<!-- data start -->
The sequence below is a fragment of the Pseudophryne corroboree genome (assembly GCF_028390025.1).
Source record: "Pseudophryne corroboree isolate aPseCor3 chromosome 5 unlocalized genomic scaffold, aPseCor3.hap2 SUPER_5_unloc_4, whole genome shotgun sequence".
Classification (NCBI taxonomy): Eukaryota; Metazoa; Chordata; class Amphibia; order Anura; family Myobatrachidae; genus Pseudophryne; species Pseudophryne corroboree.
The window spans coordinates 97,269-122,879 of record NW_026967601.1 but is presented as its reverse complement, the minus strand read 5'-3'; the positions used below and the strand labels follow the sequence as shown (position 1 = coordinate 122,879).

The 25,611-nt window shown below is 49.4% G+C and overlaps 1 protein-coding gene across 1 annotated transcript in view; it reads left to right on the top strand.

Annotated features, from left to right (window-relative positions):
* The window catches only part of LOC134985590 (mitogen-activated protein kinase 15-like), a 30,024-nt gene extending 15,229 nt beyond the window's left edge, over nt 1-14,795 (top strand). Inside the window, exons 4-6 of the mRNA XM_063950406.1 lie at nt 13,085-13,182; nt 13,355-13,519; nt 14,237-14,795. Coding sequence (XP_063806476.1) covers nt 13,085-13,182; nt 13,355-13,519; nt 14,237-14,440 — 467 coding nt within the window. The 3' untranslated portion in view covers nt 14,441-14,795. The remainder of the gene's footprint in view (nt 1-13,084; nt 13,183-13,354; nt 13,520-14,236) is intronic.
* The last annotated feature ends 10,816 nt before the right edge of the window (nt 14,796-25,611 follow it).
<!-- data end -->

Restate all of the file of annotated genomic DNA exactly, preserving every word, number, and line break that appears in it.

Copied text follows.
The sequence below is a fragment of the Pseudophryne corroboree genome (assembly GCF_028390025.1).
Source record: "Pseudophryne corroboree isolate aPseCor3 chromosome 5 unlocalized genomic scaffold, aPseCor3.hap2 SUPER_5_unloc_4, whole genome shotgun sequence".
Classification (NCBI taxonomy): Eukaryota; Metazoa; Chordata; class Amphibia; order Anura; family Myobatrachidae; genus Pseudophryne; species Pseudophryne corroboree.
The window spans coordinates 97,269-122,879 of record NW_026967601.1 but is presented as its reverse complement, the minus strand read 5'-3'; the positions used below and the strand labels follow the sequence as shown (position 1 = coordinate 122,879).

The 25,611-nt window shown below is 49.4% G+C and overlaps 1 protein-coding gene across 1 annotated transcript in view; it reads left to right on the top strand.

Annotated features, from left to right (window-relative positions):
* The window catches only part of LOC134985590 (mitogen-activated protein kinase 15-like), a 30,024-nt gene extending 15,229 nt beyond the window's left edge, over nt 1-14,795 (top strand). Inside the window, exons 4-6 of the mRNA XM_063950406.1 lie at nt 13,085-13,182; nt 13,355-13,519; nt 14,237-14,795. Coding sequence (XP_063806476.1) covers nt 13,085-13,182; nt 13,355-13,519; nt 14,237-14,440 — 467 coding nt within the window. The 3' untranslated portion in view covers nt 14,441-14,795. The remainder of the gene's footprint in view (nt 1-13,084; nt 13,183-13,354; nt 13,520-14,236) is intronic.
* The last annotated feature ends 10,816 nt before the right edge of the window (nt 14,796-25,611 follow it).